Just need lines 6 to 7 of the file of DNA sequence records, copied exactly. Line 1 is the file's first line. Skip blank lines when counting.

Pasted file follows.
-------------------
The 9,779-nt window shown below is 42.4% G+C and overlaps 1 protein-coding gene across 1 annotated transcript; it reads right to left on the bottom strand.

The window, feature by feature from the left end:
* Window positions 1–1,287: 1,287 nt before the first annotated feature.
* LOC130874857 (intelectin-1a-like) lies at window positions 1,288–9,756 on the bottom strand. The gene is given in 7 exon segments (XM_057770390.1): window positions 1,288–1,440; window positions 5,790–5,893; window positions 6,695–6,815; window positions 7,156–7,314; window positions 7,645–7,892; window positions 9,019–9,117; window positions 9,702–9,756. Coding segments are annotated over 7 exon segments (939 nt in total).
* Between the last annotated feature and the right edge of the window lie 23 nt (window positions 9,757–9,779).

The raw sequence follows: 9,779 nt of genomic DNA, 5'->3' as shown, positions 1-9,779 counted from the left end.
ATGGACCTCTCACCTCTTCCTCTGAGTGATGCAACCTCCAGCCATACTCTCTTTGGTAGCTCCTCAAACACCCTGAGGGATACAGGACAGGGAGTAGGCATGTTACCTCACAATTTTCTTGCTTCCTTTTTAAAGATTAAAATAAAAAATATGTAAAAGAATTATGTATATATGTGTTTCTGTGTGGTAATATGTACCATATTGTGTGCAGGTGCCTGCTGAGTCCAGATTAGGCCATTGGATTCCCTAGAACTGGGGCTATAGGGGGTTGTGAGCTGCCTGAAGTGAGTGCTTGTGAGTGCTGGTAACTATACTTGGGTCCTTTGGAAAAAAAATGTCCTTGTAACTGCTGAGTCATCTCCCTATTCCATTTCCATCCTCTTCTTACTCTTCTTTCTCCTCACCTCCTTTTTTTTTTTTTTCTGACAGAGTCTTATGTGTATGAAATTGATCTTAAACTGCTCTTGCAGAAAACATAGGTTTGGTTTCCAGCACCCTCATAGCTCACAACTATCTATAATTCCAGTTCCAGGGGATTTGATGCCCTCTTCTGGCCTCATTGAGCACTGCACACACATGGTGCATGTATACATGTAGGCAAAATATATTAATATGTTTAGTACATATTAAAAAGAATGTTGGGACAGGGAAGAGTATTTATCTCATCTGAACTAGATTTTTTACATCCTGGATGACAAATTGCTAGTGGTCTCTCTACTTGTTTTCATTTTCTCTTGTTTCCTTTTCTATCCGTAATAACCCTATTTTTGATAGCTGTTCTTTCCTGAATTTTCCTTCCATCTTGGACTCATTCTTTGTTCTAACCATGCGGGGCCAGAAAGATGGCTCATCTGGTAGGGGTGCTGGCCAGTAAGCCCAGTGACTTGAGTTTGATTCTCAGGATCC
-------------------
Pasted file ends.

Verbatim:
The raw sequence follows: 9,779 nt of genomic DNA, 5'->3' as shown, positions 1-9,779 counted from the left end.
ATGGACCTCTCACCTCTTCCTCTGAGTGATGCAACCTCCAGCCATACTCTCTTTGGTAGCTCCTCAAACACCCTGAGGGATACAGGACAGGGAGTAGGCATGTTACCTCACAATTTTCTTGCTTCCTTTTTAAAGATTAAAATAAAAAATATGTAAAAGAATTATGTATATATGTGTTTCTGTGTGGTAATATGTACCATATTGTGTGCAGGTGCCTGCTGAGTCCAGATTAGGCCATTGGATTCCCTAGAACTGGGGCTATAGGGGGTTGTGAGCTGCCTGAAGTGAGTGCTTGTGAGTGCTGGTAACTATACTTGGGTCCTTTGGAAAAAAAATGTCCTTGTAACTGCTGAGTCATCTCCCTATTCCATTTCCATCCTCTTCTTACTCTTCTTTCTCCTCACCTCCTTTTTTTTTTTTTTCTGACAGAGTCTTATGTGTATGAAATTGATCTTAAACTGCTCTTGCAGAAAACATAGGTTTGGTTTCCAGCACCCTCATAGCTCACAACTATCTATAATTCCAGTTCCAGGGGATTTGATGCCCTCTTCTGGCCTCATTGAGCACTGCACACACATGGTGCATGTATACATGTAGGCAAAATATATTAATATGTTTAGTACATATTAAAAAGAATGTTGGGACAGGGAAGAGTATTTATCTCATCTGAACTAGATTTTTTACATCCTGGATGACAAATTGCTAGTGGTCTCTCTACTTGTTTTCATTTTCTCTTGTTTCCTTTTCTATCCGTAATAACCCTATTTTTGATAGCTGTTCTTTCCTGAATTTTCCTTCCATCTTGGACTCATTCTTTGTTCTAACCATGCGGGGCCAGAAAGATGGCTCATCTGGTAGGGGTGCTGGCCAGTAAGCCCAGTGACTTGAGTTTGATTCTCAGGATCC